Super-low interest rates don't work any more. Not here, and not in China either
Monetary policy has failed to spark a proper recovery in the West and in China. It’s time to try something else, says Merryn Somerset Webb.
We are increasingly convinced that monetary stimulus is verging on pointless in the West. There is no point in shovelling money at people who shouldn't be borrowing, while scaring the living daylights out of everyone trying to produce a retirement income from their assets.
But it looks like it might also be totally pointless in China.
In my interview with Paul Hodges, he noted that "back in 2007, for example, every dollar of lending gave you about 83 cents of GDP growth. So, not great you are destroying value. But, you know, you can probably live with it. By 2013, that dollar is only getting you 17 cents of GDP growth." That's pretty epic value destruction.
It is backed up by data from the Beige Book (see my last post) which notes that as its data has shown for over two years, "monetary stimulus does not work as intended in an environment where financial intermediation is poor and most firms simply don't wish to borrow (or spend)".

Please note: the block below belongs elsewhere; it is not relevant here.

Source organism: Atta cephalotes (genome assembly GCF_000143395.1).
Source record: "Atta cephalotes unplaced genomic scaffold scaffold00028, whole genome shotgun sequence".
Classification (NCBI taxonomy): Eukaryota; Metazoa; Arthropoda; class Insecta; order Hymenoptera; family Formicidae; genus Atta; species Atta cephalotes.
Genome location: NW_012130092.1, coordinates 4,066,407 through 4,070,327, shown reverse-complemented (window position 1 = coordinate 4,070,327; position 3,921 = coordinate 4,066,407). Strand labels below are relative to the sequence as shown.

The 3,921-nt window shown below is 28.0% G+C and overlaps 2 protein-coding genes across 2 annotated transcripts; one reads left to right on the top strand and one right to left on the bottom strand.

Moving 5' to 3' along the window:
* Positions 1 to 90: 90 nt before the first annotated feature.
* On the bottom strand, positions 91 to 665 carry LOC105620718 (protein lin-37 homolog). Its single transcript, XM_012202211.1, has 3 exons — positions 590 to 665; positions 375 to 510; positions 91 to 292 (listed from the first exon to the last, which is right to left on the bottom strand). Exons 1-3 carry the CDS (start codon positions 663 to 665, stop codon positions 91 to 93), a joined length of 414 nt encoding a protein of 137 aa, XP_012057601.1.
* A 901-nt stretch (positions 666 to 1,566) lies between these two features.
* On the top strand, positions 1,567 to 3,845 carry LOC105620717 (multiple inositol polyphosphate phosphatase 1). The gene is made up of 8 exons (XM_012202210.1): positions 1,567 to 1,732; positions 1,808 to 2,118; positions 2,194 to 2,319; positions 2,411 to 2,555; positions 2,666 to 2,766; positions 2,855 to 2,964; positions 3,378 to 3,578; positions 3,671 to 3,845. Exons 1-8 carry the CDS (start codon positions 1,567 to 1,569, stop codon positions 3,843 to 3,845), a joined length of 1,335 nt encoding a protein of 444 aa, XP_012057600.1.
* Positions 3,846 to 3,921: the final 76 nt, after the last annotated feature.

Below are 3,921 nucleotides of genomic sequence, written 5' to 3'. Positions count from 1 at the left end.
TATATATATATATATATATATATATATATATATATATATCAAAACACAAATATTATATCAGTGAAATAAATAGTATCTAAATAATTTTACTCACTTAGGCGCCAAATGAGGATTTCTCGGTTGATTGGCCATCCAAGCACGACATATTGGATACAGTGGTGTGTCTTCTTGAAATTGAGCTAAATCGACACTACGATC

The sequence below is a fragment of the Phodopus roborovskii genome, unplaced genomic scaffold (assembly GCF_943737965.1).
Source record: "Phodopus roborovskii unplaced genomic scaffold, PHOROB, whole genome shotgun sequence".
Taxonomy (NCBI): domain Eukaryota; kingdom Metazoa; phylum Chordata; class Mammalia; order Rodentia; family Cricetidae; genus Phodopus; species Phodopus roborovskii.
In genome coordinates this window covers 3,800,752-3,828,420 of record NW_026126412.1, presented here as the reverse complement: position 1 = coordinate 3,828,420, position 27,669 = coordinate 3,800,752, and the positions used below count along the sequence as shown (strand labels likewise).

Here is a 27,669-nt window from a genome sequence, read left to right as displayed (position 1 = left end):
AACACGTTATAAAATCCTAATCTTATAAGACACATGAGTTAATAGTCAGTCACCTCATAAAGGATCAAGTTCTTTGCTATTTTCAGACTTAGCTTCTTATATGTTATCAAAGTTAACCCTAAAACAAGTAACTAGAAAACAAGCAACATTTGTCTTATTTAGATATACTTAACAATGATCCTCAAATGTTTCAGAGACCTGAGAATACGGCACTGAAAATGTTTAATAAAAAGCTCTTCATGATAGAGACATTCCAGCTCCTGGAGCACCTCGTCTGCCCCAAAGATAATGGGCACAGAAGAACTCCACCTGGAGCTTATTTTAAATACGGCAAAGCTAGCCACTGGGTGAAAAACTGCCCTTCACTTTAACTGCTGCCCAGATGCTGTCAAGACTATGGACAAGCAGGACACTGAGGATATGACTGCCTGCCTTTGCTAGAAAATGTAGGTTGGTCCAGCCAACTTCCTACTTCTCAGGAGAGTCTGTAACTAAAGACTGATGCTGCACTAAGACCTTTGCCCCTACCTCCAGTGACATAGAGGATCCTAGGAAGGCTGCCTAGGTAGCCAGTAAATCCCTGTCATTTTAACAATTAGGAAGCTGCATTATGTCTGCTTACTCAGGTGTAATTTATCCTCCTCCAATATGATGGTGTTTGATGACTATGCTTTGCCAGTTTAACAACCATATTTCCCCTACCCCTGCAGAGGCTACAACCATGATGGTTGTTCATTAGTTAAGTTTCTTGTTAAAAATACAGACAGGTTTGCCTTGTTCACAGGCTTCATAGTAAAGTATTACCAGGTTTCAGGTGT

Interest rates have recently "dropped considerably, at banks and shadow financials as well as in terms of bond yields". Non-bank ("shadow") interest-rate charges have dropped more than 200 basis points in six months. "Yet the result was still a downtick in the share of firms that accessed capital as well as those that sought to do so tying the lowest levels we have recorded in our survey."
There is a clamour of voices demanding that China cuts rates to kick-start recovery, but the truth is that "monetary policy is not the solution to China's slowing growth; it may have already reached the point of pushing on a string".
Same here. And in the US. It's time for something else.